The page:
Recent Trade & Tariff Perspectives

July 13, 2022  |  Anahi Czeszewski  Product Development Manager

  several flags from a ground-level view 

Tariffs, Tariffs, and More Tariffs

It’s clear all the hot topics that continue to linger in the trade community have an overarching theme—tariffs. Whether it’s the additional duties announced on certain products imported from Russia, the elimination of the Section 201 safeguards on solar panels from Canada, or the possible changes that may soon be announced regarding Section 301 China tariffs—these developments warrant a closer review. Read on to understand the effects these changes can have on your supply chain and identify the steps you should take now to mitigate risk and maximize cost-savings opportunities.

Increase in duties on certain articles from Russia

A recent presidential proclamation announced that effective July 27, 2022, more than 570 product groups imported from Russia will be subject to an increase in duty rates to 35 percent under column 2 duty rates of the Harmonized Tariff Schedule of the United States (HTSUS). Such products are located in the associated Federal Register Notice, and cover a wide range of product groups, including:

  • Aircraft and parts
  • Arms and ammunition
  • Automotive parts
  • Chemicals
  • Minerals, ores, and metals
  • Steel and aluminum
  • Wood and paper products

If you import from Russia, review this product list today to identify whether this latest action will impact your total landed cost.

Section 201 safeguard tariffs on Canadian solar products eliminated

Following the Office of the United States Trade Representative (USTR) negotiations with Canada to settle a dispute on trade in solar products, the USTR recently announced it would eliminate the Section 201 safeguard tariffs on solar panels from its neighboring ally.

In their memorandum of understanding (MOU), the United States and Canada commit to promoting, “greater North American solar supply integration and reaffirms both countries’ commitment to prohibit imports of solar products produced in whole or in part with forced or compulsory labor.” The MOU further prioritizes the United States’ priority in, “tackling the climate crisis” together with its closest allies and, “foster a more resilient North American supply chain for clean energy products made without forced labor.”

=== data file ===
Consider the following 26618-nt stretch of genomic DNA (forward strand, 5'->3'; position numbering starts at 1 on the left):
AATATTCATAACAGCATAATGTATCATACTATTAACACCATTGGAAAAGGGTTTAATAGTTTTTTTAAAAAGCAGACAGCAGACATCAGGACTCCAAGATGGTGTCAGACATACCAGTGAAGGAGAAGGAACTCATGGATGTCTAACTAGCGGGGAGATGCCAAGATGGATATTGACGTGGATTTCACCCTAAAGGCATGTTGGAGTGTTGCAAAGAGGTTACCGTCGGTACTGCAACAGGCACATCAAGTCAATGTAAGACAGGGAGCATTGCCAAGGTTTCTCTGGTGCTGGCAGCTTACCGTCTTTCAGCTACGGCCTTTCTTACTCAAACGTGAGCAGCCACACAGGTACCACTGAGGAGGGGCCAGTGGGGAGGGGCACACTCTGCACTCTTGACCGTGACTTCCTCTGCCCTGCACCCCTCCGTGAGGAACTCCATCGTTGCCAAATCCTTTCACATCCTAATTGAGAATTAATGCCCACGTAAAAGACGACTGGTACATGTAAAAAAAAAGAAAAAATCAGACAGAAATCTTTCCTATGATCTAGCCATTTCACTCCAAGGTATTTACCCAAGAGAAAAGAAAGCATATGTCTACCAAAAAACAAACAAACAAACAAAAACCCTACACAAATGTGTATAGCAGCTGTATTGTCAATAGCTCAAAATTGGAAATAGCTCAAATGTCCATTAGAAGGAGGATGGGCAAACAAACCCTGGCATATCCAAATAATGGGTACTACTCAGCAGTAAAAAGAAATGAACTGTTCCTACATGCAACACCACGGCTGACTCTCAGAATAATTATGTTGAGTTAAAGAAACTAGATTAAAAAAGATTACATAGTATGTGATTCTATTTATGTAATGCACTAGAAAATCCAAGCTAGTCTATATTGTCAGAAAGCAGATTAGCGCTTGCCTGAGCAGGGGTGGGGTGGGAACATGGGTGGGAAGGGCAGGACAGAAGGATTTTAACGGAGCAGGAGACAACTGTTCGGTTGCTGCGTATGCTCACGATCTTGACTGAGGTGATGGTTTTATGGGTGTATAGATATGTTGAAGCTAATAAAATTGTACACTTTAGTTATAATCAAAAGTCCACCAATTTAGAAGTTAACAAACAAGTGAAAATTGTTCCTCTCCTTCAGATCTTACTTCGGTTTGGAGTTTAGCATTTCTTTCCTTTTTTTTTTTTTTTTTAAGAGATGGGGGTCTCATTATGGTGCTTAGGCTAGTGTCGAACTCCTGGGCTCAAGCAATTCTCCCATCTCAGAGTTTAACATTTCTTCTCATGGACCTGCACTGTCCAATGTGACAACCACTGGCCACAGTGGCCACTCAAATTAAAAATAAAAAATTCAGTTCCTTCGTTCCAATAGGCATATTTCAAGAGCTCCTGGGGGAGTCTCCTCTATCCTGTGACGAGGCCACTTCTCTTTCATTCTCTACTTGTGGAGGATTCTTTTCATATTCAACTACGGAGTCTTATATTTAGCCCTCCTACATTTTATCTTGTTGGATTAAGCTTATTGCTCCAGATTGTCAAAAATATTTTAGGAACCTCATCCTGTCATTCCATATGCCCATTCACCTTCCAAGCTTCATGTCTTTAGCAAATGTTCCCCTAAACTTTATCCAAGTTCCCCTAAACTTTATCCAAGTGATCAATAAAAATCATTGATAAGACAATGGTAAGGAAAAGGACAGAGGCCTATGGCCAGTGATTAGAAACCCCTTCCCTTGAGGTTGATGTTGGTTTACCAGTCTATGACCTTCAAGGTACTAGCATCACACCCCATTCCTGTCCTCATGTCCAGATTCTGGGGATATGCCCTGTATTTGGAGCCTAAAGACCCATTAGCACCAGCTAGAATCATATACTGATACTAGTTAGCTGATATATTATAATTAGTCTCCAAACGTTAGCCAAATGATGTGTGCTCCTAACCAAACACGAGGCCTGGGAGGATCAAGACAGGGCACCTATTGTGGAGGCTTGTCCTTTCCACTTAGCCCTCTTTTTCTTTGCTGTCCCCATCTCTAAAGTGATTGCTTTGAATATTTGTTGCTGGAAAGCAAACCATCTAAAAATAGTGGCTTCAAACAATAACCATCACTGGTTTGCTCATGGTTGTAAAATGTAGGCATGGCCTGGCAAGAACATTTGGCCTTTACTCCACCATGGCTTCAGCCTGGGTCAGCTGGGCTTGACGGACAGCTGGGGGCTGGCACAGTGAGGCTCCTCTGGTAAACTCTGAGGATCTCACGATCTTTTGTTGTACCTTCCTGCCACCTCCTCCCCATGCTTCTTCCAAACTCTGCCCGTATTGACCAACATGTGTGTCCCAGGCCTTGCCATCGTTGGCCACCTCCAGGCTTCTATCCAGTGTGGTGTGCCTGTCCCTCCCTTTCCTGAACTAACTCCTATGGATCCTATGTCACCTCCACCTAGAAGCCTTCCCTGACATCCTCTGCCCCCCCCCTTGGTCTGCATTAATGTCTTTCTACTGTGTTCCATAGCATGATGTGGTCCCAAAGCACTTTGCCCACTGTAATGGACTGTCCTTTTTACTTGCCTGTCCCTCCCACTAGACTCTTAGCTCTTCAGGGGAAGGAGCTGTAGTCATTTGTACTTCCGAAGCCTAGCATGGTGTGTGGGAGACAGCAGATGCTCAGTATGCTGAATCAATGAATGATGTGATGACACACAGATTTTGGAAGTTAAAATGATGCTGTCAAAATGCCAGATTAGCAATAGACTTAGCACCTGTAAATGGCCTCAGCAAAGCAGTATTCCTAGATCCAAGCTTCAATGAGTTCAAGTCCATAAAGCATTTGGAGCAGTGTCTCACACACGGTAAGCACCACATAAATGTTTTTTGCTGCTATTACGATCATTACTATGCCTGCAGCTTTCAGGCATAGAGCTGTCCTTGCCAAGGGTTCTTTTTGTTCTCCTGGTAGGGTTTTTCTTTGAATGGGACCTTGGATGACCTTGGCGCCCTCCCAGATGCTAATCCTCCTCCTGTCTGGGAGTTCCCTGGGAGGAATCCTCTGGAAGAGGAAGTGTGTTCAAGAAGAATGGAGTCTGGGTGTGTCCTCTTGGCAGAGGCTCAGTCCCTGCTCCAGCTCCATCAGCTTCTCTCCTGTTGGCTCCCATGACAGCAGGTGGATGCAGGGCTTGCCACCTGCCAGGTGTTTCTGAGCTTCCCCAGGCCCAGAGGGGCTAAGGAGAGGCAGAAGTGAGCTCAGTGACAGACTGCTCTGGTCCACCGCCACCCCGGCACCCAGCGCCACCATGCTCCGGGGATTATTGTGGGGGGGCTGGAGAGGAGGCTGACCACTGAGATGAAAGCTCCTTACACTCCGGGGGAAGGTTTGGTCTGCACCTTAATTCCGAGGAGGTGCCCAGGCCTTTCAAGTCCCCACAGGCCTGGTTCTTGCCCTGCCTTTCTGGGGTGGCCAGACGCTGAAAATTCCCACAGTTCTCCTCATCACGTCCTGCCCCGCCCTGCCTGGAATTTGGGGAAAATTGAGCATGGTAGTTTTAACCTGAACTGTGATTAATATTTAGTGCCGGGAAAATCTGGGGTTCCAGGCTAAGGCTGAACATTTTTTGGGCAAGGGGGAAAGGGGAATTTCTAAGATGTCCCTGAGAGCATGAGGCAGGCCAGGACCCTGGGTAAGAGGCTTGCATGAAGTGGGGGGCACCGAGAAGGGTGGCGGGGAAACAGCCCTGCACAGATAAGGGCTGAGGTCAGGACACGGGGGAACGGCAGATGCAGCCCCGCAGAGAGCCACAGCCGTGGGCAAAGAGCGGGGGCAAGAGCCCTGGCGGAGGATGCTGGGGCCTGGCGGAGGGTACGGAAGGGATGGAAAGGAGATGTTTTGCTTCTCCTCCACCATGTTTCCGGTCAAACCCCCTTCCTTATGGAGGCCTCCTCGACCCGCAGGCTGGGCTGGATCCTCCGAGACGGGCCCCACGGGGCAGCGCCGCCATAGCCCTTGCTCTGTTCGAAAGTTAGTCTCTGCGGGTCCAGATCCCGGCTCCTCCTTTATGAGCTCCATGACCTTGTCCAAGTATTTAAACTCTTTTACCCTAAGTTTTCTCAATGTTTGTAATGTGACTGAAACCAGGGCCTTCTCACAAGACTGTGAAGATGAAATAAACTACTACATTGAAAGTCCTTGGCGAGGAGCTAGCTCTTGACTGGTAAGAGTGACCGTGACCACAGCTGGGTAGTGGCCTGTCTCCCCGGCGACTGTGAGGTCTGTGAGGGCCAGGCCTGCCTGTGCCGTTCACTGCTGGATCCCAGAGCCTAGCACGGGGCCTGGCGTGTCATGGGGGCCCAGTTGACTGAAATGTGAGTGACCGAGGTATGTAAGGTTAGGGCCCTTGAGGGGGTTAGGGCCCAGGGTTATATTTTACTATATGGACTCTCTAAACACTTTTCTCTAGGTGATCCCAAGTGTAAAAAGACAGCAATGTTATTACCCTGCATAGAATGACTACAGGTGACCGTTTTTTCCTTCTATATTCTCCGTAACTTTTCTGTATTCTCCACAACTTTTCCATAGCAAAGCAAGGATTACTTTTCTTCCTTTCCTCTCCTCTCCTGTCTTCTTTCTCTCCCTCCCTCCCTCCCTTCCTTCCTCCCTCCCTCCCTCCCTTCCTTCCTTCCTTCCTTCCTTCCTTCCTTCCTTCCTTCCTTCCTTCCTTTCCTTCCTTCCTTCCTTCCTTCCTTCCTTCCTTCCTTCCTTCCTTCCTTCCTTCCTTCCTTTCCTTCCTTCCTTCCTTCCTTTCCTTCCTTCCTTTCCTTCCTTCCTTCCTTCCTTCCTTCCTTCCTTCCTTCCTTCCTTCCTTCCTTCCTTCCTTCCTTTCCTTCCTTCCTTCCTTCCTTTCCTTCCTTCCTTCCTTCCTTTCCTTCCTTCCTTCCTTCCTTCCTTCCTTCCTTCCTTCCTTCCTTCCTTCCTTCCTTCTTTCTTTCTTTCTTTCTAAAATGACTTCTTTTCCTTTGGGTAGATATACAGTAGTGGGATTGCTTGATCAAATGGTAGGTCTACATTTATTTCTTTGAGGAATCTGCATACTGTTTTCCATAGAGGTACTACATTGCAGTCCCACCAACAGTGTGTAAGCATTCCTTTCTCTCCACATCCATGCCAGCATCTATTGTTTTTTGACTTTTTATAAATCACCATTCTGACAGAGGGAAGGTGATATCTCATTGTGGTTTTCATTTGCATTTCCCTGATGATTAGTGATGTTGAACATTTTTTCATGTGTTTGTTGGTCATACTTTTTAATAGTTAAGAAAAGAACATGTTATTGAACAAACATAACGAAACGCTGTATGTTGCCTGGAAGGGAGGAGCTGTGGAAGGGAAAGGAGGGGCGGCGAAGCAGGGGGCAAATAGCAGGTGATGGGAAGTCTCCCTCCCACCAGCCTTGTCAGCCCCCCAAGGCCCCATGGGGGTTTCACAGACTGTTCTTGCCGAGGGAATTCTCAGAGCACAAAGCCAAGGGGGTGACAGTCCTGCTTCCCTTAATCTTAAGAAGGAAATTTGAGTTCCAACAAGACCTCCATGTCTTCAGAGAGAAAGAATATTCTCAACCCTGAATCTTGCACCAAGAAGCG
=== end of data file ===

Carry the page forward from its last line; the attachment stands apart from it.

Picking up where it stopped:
Potential for the Biden Administration to lift narrow set of Section 301 China tariffs

According to recent conversations with White House administration officials, there have been active discussions around the topic of potentially lifting Section 301 China tariffs on a narrow set of affected products in hopes of combating historically high inflation rates. Products under consideration appear to be narrow in scope—likely consumer goods products, according to sources. Though no timeline regarding a final decision has been made, according to officials close to the White House, President Biden is expected to make a decision this month.

We understand many industries continue to be in opposition of the Section 301 tariffs, while many industries are adamantly in favor of the additional trade remedies. Additionally, a common theme amongst many industries is the continuous push to level the playing field for manufacturers in the United States, allowing for fair competition.

USTR initiates a statutory review of all Section 301 China tariff lists

Be aware the USTR has also recently announced it would be conducting a statutory review of all Section 301 tariff lists leading up to the four-year anniversary of the Section 301 China tariff actions. The comment period closed on July 6, 2022, for the first list (tranche), but know there is still time for representatives of domestic industries to submit comments for the additional lists.

USTR could potentially announce a new Section 301 exclusion process

Furthermore, we may also soon be seeing a USTR announcement that will open a new Section 301 exclusion process, according to inside officials. This announcement would allow companies to submit public comments in hopes of eliminating the Section 301 additional tariffs on specific products. The most recent exclusions the USTR announced were published in May, and included the reinstatement of more than 350 previously expired Section 301 China tariff exclusions.

Uncover your duty minimization opportunities

C.H. Robinson’s U.S. Tariff search tool allows you to easily identify potential duty minimization opportunities by using the 10-digit tariff classification codes for your imported commodities, as queried directly from both the United States International Trade Commission (USITC) and all duty exclusion notices published by USTR.

Labor is challenging to come by these days, and tools like this can save hours of research time, providing clarity in a very complex environment. Leverage this tool today to take advantage of the latest exclusions eligible to you today—proactivity prevails in this seemingly ever evolving trade climate. Learn how to use the U.S. Tariff search tool.

Stay informed on developments

C.H. Robinson continues to closely monitor all the latest developments. Subscribe to our Client Advisories and Trade and Tariff Insights to be notified when changes take place. Connect with one of our trade policy experts to learn even more.


Our information is compiled from a number of sources that to the best of our knowledge are accurate and correct. It is always the intent of our company to present accurate information. C.H. Robinson accepts no liability or responsibility for the information published herein.

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